City Chicken: Mock Chicken Drumsticks

Mock chicken drumsticks city chicken

The Spruce Eats / Teena Agnel

Prep: 15 mins
Cook: 45 mins
Total: 60 mins
Servings: 8 servings
Nutrition Facts (per serving)
527 Calories
40g Fat
7g Carbs
33g Protein
Show Full Nutrition Label Hide Full Nutrition Label
Nutrition Facts
Servings: 8
Amount per serving
Calories 527
% Daily Value*
Total Fat 40g 52%
Saturated Fat 19g 96%
Cholesterol 171mg 57%
Sodium 641mg 28%
Total Carbohydrate 7g 2%
Dietary Fiber 0g 1%
Total Sugars 2g
Protein 33g
Vitamin C 0mg 0%
Calcium 71mg 5%
Iron 4mg 20%
Potassium 479mg 10%
*The % Daily Value (DV) tells you how much a nutrient in a food serving contributes to a daily diet. 2,000 calories a day is used for general nutrition advice.
(Nutrition information is calculated using an ingredient database and should be considered an estimate.)

Interestingly enough, this recipe called "city chicken" rarely contains any chicken at all. This mock drumstick entrée is made up of either cubes of meat or ground meat that is sometimes shaped into a chicken drumstick and placed on a skewer. It consists of meat scraps that today is most often pork but can be veal as well. After being shaped, the city chicken is sometimes breaded and either fried or baked.

City chicken has a long history and has traveled from the kitchens of the Midwest to homes in the South, adapting and changing slightly over the years creating similar recipes but each with their own personal touch. Almost all recipes include pork but vary regionally in their style of preparation. Some are simply formed and then baked, while others are marinated and deep-fried. This version includes ground veal and/or pork and is as coated in cracker meal and baked.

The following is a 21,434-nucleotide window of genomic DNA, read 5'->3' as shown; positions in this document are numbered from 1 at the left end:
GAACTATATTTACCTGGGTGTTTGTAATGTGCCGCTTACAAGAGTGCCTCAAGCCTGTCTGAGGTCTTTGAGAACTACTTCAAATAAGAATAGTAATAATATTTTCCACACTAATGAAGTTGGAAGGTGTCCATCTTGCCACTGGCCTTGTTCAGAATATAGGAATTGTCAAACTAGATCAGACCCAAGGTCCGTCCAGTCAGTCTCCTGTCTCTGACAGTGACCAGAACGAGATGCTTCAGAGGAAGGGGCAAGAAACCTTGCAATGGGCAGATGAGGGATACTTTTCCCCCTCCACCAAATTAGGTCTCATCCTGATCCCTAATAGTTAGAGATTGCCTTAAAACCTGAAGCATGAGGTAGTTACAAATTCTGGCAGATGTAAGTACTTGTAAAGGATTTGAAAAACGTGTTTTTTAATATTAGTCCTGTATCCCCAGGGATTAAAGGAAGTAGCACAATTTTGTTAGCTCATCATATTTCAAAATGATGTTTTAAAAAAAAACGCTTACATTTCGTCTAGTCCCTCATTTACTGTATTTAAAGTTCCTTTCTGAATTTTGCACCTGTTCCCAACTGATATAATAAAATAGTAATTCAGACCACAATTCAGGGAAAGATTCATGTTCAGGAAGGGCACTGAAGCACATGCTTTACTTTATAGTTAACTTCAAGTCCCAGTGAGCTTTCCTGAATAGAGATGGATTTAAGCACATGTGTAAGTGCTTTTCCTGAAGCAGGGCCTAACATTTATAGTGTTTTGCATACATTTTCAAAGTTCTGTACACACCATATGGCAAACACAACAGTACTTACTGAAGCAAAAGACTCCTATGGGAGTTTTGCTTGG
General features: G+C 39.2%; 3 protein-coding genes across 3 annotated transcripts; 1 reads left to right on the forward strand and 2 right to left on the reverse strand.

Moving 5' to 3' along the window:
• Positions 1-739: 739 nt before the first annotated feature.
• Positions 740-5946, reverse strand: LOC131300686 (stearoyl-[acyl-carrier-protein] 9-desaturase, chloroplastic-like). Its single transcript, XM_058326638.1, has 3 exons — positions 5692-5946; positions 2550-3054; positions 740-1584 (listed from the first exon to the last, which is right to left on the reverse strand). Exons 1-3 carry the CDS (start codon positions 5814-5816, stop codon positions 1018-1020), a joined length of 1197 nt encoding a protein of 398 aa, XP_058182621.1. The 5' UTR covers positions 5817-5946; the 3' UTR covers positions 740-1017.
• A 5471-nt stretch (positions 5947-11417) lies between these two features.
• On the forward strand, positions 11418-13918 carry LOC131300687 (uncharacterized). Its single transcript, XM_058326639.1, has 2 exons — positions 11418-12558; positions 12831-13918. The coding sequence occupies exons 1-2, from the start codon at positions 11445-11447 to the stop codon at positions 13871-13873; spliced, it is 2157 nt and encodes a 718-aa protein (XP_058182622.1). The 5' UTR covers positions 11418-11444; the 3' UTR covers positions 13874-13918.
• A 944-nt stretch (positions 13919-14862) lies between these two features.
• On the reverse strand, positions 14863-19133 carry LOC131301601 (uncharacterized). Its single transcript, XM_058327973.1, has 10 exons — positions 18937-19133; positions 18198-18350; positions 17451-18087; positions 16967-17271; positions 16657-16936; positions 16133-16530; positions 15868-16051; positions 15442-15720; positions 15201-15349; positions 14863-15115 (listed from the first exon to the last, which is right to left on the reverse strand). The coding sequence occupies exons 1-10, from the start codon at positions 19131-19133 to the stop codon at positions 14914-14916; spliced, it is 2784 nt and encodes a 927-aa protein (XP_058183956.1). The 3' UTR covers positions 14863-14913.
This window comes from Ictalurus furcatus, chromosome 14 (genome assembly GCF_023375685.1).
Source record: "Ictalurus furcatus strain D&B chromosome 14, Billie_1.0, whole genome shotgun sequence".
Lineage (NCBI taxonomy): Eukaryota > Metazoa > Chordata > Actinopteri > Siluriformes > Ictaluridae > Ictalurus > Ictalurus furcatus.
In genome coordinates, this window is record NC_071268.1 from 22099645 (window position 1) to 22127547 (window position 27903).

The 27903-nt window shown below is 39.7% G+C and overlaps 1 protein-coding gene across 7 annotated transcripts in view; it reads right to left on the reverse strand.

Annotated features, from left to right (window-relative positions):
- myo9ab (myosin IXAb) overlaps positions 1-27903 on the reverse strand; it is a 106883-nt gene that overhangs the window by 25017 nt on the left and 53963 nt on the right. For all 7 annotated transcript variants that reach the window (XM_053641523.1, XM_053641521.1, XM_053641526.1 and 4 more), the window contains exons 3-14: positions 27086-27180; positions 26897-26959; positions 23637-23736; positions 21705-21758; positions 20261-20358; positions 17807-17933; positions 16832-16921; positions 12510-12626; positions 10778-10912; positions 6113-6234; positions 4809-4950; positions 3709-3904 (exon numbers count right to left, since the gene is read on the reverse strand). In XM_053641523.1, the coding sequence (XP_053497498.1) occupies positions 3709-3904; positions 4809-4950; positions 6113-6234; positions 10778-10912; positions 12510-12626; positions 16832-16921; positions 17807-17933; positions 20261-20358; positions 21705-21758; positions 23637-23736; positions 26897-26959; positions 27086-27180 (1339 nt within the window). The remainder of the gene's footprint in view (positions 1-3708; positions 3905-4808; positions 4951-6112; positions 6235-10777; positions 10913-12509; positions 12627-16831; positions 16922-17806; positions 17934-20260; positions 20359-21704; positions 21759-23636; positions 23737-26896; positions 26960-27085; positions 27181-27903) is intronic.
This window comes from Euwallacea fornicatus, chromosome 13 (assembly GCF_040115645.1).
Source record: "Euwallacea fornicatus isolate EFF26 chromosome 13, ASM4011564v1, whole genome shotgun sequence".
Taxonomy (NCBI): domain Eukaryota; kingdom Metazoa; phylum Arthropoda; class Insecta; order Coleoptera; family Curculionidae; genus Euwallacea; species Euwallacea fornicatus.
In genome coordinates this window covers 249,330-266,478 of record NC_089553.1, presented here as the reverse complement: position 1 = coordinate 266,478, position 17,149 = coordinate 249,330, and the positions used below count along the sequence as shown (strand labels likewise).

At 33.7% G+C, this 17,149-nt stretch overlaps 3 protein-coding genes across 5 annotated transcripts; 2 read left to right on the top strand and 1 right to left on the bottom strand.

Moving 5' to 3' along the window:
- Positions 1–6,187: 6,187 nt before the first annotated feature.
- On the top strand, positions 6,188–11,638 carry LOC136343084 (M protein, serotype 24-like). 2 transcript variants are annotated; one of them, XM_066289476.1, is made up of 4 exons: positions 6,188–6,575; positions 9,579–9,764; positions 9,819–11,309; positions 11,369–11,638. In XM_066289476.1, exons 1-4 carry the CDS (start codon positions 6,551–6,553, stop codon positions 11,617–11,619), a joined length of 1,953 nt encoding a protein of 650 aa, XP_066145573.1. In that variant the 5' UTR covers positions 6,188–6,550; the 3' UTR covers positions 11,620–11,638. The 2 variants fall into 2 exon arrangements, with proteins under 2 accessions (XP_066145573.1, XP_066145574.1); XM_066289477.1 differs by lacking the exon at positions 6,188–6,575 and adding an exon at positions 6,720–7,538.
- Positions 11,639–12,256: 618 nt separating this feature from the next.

• 2 pounds ground pork, veal, or a combination

  • 1 large egg

  • 1/2 cup milk

  • 1 1/2 cups cracker meal, divided

  • 2 teaspoons kosher salt

  • 1/2 teaspoon freshly ground black pepper

  • 1/2 teaspoon crumbled sage leaf

  • 3/4 cup butter or margarine, melted

Steps to Make It

  1. Gather the ingredients.

    Ingredients for mock chicken drumsticks
    The Spruce Eats / Teena Agnel
  2. Preheat oven to 400 F. Grease a jelly roll pan well.

    Baking tray
    The Spruce Eats / Teena Agnel 
  3. Combine ground meat, egg, milk, 1/2 cup cracker crumbs, salt, pepper, and sage in a large bowl; gently mix until well blended.

    Combine meat and egg
    The Spruce Eats / Teena Agnel 
  4. Divide meat mixture into 16 portions. Form each portion into a drumstick shape around a skewer.

    Divide meat onto sticks
    The Spruce Eats / Teena Agnel
  5. Place melted butter in a bowl wide enough to fit drumstick; put remaining 1 cup cracker crumbs in a pie plate.

    Egg and breading
    The Spruce Eats / Teena Agnel
  6. Dip each drumstick into melted butter then roll in cracker meal.

    Dip each
    The Spruce Eats / Teena Agnel
  7. Place drumsticks in a single layer in greased jelly roll pan and drizzle remaining melted butter over tops of drumsticks.

    Place on tray
    The Spruce Eats / Teena Agnel
  8. Bake for about 45 minutes, until golden brown.

    The Spruce Eats / Teena Agnel

History of City Chicken

This mock chicken recipe with ground meat goes back to a time when chicken was expensive and veal was the budget meat. During the early 1900s, chicken was considered a special meal to be served for "Sunday dinner with the preacher" or holiday gatherings. This was a time before industrial chicken farming, so poultry was mainly used for egg production. By the time the chicken was past egg-laying age, its meat was tough and would only be palatable when cooked in a stew. So whole chickens were rare and considered a delicacy. In turn, cooks created mock chicken drumsticks using the less expensive meats like pork and veal. Whereas today veal is more of a splurge, back then it was cheap and plentiful—cow farmers were trying to thin out their herds and therefore sending calves to slaughter. 

City chicken is popular in the eastern parts of Michigan and Ohio as well as in areas of Pennsylvania and Upstate New York. The recipe traveled down South after southerners migrated to the North for jobs in the auto and railroad industries and then returned home with dishes they had grown to love. You will mainly find these mock drumsticks in metropolitan cities as it was originally created to feed the working class.